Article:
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Article
January 1939

THE GALVANIC REACTION IN GUINEA PIGSI. THE NORMAL GALVANIC REACTION

Author Affiliations

UNIVERSITY, MISS.
From the Department of Anatomy, University of Mississippi, and the Institute of Neurology, Northwestern University Medical School.

Arch Otolaryngol. 1939;29(1):124-135. doi:10.1001/archotol.1939.00650050132013
Abstract

The reactions of experimental animals and of human beings to stimulation with the galvanic current have been investigated since early in the nineteenth century. Not only the reactions of normal subjects, but the reactions of animals and human beings with all types of experimentally produced and spontaneous lesions have been the subject of numerous investigations. Experiments on the latter group were carried out in an attempt to establish galvanic stimulation as a clinical procedure which might replace, or at least serve as an adjunct to, performance of the caloric and the rotation test for vestibular function.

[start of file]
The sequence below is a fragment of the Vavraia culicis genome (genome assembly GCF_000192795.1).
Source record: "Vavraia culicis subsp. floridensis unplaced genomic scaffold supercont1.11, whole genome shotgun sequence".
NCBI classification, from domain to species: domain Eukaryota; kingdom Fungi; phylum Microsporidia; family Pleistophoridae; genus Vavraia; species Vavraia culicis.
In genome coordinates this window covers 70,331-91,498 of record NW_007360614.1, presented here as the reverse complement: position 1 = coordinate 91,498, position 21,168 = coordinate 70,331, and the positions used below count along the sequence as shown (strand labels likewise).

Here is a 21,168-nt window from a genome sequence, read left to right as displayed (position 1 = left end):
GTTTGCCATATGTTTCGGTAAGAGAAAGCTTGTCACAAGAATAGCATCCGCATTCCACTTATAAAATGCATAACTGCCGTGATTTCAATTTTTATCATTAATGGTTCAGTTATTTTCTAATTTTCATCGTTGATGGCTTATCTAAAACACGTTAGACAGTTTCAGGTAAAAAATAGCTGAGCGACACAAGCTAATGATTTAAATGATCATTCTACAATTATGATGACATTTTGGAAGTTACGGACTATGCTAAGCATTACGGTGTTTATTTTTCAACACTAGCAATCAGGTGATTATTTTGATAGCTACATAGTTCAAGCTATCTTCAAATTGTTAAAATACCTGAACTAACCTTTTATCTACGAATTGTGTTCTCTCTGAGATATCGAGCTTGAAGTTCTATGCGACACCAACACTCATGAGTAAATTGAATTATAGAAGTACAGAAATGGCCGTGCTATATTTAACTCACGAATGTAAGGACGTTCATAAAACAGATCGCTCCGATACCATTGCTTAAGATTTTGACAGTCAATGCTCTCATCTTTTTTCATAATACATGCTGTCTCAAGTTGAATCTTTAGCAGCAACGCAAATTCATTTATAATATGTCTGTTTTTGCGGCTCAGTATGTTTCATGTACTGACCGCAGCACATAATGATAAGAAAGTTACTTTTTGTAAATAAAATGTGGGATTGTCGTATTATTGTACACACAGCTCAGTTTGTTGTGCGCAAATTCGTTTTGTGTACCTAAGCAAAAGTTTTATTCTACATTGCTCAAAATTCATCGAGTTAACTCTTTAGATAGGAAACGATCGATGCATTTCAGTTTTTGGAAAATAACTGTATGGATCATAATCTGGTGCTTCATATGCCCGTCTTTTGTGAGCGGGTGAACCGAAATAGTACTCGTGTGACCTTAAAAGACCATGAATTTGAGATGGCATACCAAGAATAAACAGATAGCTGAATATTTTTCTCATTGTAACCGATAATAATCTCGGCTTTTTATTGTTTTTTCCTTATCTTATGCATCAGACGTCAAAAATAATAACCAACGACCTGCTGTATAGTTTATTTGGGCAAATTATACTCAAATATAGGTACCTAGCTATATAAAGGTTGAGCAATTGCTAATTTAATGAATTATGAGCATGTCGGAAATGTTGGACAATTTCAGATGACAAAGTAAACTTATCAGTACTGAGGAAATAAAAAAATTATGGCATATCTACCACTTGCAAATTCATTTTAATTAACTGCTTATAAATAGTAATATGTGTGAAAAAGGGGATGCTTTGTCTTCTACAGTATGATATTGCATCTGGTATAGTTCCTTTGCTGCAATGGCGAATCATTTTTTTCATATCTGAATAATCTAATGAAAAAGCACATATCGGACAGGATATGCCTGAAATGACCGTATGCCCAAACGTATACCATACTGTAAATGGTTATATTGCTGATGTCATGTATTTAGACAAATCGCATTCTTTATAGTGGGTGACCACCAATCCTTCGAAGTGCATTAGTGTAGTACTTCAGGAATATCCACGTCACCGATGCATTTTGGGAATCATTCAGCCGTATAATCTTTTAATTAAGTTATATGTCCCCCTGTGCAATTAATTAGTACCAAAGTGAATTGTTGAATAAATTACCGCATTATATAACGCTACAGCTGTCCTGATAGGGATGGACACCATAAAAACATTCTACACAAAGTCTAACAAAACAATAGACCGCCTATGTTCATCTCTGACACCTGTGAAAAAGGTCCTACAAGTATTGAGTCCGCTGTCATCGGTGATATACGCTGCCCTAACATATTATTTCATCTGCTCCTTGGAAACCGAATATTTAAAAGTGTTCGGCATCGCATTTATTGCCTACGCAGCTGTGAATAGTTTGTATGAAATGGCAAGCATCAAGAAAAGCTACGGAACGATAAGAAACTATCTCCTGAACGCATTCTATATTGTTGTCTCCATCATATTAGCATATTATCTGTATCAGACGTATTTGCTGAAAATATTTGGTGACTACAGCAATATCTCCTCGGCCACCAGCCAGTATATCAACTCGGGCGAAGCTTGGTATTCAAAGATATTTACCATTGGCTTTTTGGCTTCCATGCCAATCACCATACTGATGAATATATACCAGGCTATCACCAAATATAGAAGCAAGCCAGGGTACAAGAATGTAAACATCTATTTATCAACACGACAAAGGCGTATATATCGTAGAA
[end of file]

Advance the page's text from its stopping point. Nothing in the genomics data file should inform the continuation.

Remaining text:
Nystagmus, postural reactions, such as turning and rotation of the head, subjective vertigo and a tendency to fall have all been observed as a result of galvanic stimulation of the ears. The nystagmus has received more attention than the other reactions, because of an attempt of the investigators to correlate the galvanic reaction with

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